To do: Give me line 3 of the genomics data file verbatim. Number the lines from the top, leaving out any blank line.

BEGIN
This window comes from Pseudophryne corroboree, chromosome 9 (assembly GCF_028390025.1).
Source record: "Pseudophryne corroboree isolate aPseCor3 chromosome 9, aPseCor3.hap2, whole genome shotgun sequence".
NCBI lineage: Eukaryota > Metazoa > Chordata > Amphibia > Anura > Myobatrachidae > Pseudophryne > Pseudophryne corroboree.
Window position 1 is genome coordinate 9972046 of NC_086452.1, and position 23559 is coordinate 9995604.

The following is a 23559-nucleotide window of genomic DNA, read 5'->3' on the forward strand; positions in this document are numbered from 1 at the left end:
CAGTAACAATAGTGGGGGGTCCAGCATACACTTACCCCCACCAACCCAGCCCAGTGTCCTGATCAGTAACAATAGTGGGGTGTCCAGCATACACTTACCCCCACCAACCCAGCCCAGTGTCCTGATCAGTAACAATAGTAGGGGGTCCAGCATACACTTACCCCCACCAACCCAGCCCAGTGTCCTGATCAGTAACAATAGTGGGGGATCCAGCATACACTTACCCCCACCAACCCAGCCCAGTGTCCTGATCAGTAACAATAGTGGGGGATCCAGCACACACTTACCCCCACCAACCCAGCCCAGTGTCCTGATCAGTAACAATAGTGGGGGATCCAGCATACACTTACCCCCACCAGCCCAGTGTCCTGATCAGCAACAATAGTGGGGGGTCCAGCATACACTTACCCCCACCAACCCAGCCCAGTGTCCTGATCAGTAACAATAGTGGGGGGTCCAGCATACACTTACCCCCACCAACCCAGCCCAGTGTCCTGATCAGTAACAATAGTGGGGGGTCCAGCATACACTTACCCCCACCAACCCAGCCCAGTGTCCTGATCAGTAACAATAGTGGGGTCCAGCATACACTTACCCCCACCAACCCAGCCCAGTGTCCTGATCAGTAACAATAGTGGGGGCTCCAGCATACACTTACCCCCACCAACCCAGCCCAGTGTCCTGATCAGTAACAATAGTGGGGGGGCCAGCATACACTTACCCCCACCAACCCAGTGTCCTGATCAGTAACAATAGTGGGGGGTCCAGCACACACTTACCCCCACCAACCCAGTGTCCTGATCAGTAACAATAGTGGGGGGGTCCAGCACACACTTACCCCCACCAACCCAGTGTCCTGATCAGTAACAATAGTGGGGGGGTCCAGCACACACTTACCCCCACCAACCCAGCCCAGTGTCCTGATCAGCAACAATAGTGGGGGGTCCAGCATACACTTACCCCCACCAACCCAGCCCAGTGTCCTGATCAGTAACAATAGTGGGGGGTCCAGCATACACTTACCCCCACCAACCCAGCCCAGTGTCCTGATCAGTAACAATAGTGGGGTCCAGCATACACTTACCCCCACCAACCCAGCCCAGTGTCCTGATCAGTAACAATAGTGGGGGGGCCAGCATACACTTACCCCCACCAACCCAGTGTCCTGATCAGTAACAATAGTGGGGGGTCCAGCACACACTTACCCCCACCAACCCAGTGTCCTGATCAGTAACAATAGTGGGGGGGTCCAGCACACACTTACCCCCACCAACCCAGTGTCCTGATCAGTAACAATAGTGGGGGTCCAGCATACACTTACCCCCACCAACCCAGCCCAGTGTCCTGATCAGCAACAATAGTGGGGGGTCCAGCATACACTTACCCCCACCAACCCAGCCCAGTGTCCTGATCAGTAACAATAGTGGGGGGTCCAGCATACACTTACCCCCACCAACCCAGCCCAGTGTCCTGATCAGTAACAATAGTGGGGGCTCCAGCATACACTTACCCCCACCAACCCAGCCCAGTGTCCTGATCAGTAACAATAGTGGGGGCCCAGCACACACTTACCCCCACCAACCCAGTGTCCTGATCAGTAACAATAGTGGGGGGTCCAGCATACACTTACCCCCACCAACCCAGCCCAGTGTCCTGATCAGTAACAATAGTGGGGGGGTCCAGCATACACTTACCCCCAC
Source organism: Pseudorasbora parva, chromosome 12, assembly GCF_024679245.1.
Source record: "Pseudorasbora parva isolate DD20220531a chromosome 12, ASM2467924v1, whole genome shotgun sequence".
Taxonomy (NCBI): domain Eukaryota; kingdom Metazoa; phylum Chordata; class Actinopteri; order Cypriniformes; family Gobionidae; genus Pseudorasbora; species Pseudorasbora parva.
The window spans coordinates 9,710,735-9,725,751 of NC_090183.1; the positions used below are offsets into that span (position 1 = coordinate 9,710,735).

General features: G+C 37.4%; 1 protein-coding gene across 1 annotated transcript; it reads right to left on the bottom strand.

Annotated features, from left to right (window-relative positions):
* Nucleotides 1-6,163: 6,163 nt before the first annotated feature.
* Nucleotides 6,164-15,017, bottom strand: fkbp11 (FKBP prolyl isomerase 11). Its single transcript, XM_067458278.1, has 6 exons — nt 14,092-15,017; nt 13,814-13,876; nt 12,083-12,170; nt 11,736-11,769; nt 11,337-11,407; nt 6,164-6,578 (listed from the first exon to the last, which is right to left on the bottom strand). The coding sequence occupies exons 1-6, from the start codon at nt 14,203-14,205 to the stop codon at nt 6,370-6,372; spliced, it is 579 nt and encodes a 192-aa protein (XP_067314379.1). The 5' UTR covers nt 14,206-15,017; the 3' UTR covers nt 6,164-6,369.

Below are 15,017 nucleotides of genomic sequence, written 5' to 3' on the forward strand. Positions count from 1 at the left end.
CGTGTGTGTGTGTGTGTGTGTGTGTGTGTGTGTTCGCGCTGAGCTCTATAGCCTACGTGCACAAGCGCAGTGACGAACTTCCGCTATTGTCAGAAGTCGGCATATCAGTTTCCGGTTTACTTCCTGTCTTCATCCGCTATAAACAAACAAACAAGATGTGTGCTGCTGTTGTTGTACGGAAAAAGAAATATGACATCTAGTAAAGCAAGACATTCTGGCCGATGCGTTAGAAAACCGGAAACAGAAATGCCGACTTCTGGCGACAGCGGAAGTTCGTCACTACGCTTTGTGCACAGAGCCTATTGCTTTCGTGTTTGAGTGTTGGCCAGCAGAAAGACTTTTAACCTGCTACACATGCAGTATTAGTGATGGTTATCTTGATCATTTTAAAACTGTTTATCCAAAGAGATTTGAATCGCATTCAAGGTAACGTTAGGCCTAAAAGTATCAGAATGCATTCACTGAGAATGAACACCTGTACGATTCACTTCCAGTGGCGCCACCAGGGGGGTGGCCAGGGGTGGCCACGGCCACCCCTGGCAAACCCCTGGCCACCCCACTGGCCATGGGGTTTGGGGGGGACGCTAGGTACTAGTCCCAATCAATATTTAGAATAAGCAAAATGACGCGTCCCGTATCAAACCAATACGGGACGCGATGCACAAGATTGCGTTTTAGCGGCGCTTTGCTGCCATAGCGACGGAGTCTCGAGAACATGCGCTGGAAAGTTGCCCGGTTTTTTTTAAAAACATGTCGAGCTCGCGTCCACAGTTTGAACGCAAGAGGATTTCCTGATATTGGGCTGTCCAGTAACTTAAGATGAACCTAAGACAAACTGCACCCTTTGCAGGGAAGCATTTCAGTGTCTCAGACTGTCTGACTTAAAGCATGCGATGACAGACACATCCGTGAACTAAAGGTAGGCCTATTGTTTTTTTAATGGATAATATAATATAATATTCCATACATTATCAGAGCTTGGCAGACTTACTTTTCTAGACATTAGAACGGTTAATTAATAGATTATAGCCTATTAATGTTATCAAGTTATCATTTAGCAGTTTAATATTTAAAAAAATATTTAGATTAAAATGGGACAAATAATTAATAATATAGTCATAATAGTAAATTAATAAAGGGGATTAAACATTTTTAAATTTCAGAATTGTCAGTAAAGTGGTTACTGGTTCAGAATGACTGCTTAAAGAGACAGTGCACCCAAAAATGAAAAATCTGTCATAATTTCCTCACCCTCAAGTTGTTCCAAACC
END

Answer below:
NCBI lineage: Eukaryota > Metazoa > Chordata > Amphibia > Anura > Myobatrachidae > Pseudophryne > Pseudophryne corroboree.